Rural job scheme, a boon to casual workers

It enhances their livelihood security, providing the unskilled manual work

January 23, 2012 01:41 pm | Updated October 18, 2016 02:56 pm IST - MADURAI

Women deepening a tank near Tirumangalam.

Women deepening a tank near Tirumangalam.

Landlady : From next week onwards try to come a little bit earlier a lot of work needs to be done.

Maid : Sorry Madam I forgot to tell you I will not be coming for work because I have enrolled myself in the 100 day job scheme (MNREGS).

Landlady : What is this how will I manage?

Maid : I cannot help it, what you are paying me as salary for a month I get it in a week under the scheme.

This above stated conversation between a Landlady and a maid at a house near Nagamalai Pudukottai, a suburb in the Madurai district, has become a common feature where the households get their domestic maids from the rural pockets.

The landlady while narrating this incident stated that it has become difficult to find out domestic helps and it becomes difficult as these jobs have become a seasonal affair because of the Mahatma Gandhi National Rural Employment Guarantee Scheme (MNREGS).

However, on the other hand, MNREGS has been a kind of boon for the casual labourers in the rural areas especially the women who have largely benefited out of the scheme and were able to make choices of their own and have become less dependent on the males.

The scheme also has the income effect, where an increase in the paid income of a woman worker, consequently increases her ability to choose her consumption. The maid confirmed that she works in the scheme for six days a week and earn Rs.540. It took care of the ‘food problem' for at least a week or two and also provided her a choice on consumption.

Studies say that MNREGS is the largest employment guarantee scheme in the world, guaranteeing 100 days of paid work to a household. The scheme aims at enhancing the livelihood security of people in rural areas by providing unskilled manual work.

For a group of daily wage labourers who were working on an agricultural farm, the MNREGS has always been their first choice of work. They said that only when we do not have work under the scheme we go for agriculture labour.

Chitra (30) of Vadapalanji prefers working for the MNREGS rather than in the farms of the landlords, the job scheme not only gives her higher wages but it is also less time consuming. “We start our work at 8.30 a.m. and we finish it by 3.p.m., moreover many people come from our village and also the neighbouring villages, it provides us a chance to interact and help ourselves.”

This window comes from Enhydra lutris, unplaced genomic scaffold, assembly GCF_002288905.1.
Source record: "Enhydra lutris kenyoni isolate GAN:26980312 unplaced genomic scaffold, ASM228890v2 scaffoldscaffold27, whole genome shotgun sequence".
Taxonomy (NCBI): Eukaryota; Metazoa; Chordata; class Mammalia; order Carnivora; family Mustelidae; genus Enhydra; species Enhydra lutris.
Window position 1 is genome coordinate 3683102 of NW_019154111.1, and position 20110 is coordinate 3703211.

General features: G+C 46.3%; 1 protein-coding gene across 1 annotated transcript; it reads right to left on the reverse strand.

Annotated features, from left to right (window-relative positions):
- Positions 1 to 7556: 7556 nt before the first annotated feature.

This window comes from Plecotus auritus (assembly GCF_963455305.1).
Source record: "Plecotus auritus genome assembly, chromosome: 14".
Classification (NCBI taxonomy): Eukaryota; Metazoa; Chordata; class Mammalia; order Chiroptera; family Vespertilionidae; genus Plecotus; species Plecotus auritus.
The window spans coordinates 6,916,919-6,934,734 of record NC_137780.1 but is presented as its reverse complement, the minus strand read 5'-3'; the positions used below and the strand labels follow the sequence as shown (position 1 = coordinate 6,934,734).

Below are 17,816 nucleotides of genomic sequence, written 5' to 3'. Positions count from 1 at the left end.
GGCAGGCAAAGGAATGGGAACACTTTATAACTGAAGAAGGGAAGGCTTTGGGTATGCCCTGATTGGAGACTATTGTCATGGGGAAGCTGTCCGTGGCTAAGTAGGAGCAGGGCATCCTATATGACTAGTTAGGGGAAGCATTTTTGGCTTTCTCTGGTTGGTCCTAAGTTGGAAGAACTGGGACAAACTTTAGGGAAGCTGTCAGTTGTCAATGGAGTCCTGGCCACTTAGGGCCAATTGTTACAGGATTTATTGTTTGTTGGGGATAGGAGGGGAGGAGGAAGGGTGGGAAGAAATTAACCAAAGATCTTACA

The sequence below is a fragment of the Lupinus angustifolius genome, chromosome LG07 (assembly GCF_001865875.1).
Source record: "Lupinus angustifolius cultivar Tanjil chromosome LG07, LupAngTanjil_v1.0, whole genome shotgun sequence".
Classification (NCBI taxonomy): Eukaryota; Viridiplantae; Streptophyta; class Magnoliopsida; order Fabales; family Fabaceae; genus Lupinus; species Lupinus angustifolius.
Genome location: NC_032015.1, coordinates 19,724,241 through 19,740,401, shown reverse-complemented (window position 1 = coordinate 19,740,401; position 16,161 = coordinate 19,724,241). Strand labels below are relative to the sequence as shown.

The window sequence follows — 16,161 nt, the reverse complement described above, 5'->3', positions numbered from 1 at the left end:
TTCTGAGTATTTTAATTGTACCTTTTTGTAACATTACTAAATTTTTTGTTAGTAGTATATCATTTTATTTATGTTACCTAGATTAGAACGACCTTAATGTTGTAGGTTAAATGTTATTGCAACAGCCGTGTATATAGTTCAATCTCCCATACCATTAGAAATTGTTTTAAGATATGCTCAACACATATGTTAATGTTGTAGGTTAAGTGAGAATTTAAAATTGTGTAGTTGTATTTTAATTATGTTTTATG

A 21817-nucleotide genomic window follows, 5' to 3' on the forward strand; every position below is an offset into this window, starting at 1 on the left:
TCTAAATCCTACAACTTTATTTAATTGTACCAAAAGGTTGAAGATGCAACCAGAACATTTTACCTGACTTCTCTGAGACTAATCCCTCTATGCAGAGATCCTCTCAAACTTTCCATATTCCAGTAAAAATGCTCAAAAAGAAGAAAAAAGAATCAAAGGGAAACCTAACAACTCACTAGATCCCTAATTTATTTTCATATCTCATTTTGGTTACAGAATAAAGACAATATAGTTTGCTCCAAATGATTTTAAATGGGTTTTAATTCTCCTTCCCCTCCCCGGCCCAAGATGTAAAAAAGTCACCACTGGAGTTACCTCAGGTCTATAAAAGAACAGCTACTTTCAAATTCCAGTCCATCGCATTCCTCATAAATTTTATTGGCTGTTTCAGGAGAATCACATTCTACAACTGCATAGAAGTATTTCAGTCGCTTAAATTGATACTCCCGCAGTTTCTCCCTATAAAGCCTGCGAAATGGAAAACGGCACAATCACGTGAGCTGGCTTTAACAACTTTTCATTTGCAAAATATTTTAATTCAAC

However, the farm owner in Vadapalanji, Muthupandi says that the job scheme has destroyed agriculture, the scheme is not only a loss for the farm owner but also for the government as many of them are not engaged in productive labour, but sit idly and get money.

Refuting the charges of Muthupandi, Kaliammal (65) said, “We, the agricultural labourers would be happy if the government increases the work days, the work under MNREGS is not only less laborious but also provides us higher wages compared to that of agricultural labour.

Kaliammal complained that she is not receiving old age pension and moreover, she has to take care of herself and does not wish to be a burden on anyone and said, “thanks to the scheme I am still economically productive and have a bank account in my name and a tangible contribution.”

MNREGS has been slowly paralysing agriculture activities is the common complaint that one can hear from the land owners. Agriculture needs labour and MNREGS has pushed out the workers to dig stream and tank bunds for 100-day-work.

Kathiravan (47) who owns a cucumber farm at Vadapalanji said that the job scheme here has bypassed the real working classes among the rural labour force. The beneficiaries under the scheme here are actually not the real poor but individuals who have more than what is said to be hand-to-mouth existence.

“Workers from Vadapalanji, Vellaparaipatti, Thenpalanji,Muthupatti Sonaparai and Colony areas no more are interested in doing farm labour and this has affected agriculture.”

A few workers at Vellaparaipatti complained of non-payment of full wages to the labour, delays in payments and not assessing the accomplishment of the task given to individual worker for the day. Most of the female workers said that they were given a maximum of Rs.80 per day.

MNREGS is meant to be a legislation that generates employment, and empowers landless labour and the rural poor through additional employment at minimum wages. Poor and marginalised communities have also benefited through the development of common property assets.

Official sources said that the scheme has brought about changes in the lives of rural people in the villages at Tirumangalam, T. Kallupatti, Sedapatti and Kalligudi blocks.

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